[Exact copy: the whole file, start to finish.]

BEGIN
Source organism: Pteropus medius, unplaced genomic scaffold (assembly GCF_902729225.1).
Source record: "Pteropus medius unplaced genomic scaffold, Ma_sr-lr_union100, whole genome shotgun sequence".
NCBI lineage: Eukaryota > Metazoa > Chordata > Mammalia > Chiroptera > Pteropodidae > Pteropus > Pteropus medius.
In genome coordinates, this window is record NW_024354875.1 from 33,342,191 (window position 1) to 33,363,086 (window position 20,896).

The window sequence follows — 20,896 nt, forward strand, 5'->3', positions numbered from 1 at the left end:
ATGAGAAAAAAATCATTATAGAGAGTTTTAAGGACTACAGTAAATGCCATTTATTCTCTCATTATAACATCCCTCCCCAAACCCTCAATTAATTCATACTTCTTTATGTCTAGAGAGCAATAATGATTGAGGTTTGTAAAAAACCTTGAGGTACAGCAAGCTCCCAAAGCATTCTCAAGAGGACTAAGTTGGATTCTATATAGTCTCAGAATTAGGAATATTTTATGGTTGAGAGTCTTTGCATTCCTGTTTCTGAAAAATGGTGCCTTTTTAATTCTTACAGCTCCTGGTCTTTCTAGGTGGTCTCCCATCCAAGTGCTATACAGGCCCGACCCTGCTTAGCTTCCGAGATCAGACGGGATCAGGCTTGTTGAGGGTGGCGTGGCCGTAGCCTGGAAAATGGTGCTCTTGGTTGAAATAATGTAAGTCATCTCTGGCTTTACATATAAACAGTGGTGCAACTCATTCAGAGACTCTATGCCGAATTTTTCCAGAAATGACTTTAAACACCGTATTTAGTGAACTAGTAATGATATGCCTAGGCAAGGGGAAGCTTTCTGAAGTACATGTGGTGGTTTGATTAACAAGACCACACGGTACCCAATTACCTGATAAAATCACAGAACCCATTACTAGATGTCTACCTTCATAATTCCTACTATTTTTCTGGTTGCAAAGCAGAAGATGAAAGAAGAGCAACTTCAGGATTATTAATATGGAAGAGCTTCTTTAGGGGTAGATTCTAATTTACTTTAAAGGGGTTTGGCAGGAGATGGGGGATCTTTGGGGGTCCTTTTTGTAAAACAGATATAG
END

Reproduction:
Source organism: Pteropus medius, unplaced genomic scaffold (assembly GCF_902729225.1).
Source record: "Pteropus medius unplaced genomic scaffold, Ma_sr-lr_union100, whole genome shotgun sequence".
NCBI lineage: Eukaryota > Metazoa > Chordata > Mammalia > Chiroptera > Pteropodidae > Pteropus > Pteropus medius.
In genome coordinates, this window is record NW_024354875.1 from 33,342,191 (window position 1) to 33,363,086 (window position 20,896).

The window sequence follows — 20,896 nt, forward strand, 5'->3', positions numbered from 1 at the left end:
ATGAGAAAAAAATCATTATAGAGAGTTTTAAGGACTACAGTAAATGCCATTTATTCTCTCATTATAACATCCCTCCCCAAACCCTCAATTAATTCATACTTCTTTATGTCTAGAGAGCAATAATGATTGAGGTTTGTAAAAAACCTTGAGGTACAGCAAGCTCCCAAAGCATTCTCAAGAGGACTAAGTTGGATTCTATATAGTCTCAGAATTAGGAATATTTTATGGTTGAGAGTCTTTGCATTCCTGTTTCTGAAAAATGGTGCCTTTTTAATTCTTACAGCTCCTGGTCTTTCTAGGTGGTCTCCCATCCAAGTGCTATACAGGCCCGACCCTGCTTAGCTTCCGAGATCAGACGGGATCAGGCTTGTTGAGGGTGGCGTGGCCGTAGCCTGGAAAATGGTGCTCTTGGTTGAAATAATGTAAGTCATCTCTGGCTTTACATATAAACAGTGGTGCAACTCATTCAGAGACTCTATGCCGAATTTTTCCAGAAATGACTTTAAACACCGTATTTAGTGAACTAGTAATGATATGCCTAGGCAAGGGGAAGCTTTCTGAAGTACATGTGGTGGTTTGATTAACAAGACCACACGGTACCCAATTACCTGATAAAATCACAGAACCCATTACTAGATGTCTACCTTCATAATTCCTACTATTTTTCTGGTTGCAAAGCAGAAGATGAAAGAAGAGCAACTTCAGGATTATTAATATGGAAGAGCTTCTTTAGGGGTAGATTCTAATTTACTTTAAAGGGGTTTGGCAGGAGATGGGGGATCTTTGGGGGTCCTTTTTGTAAAACAGATATAG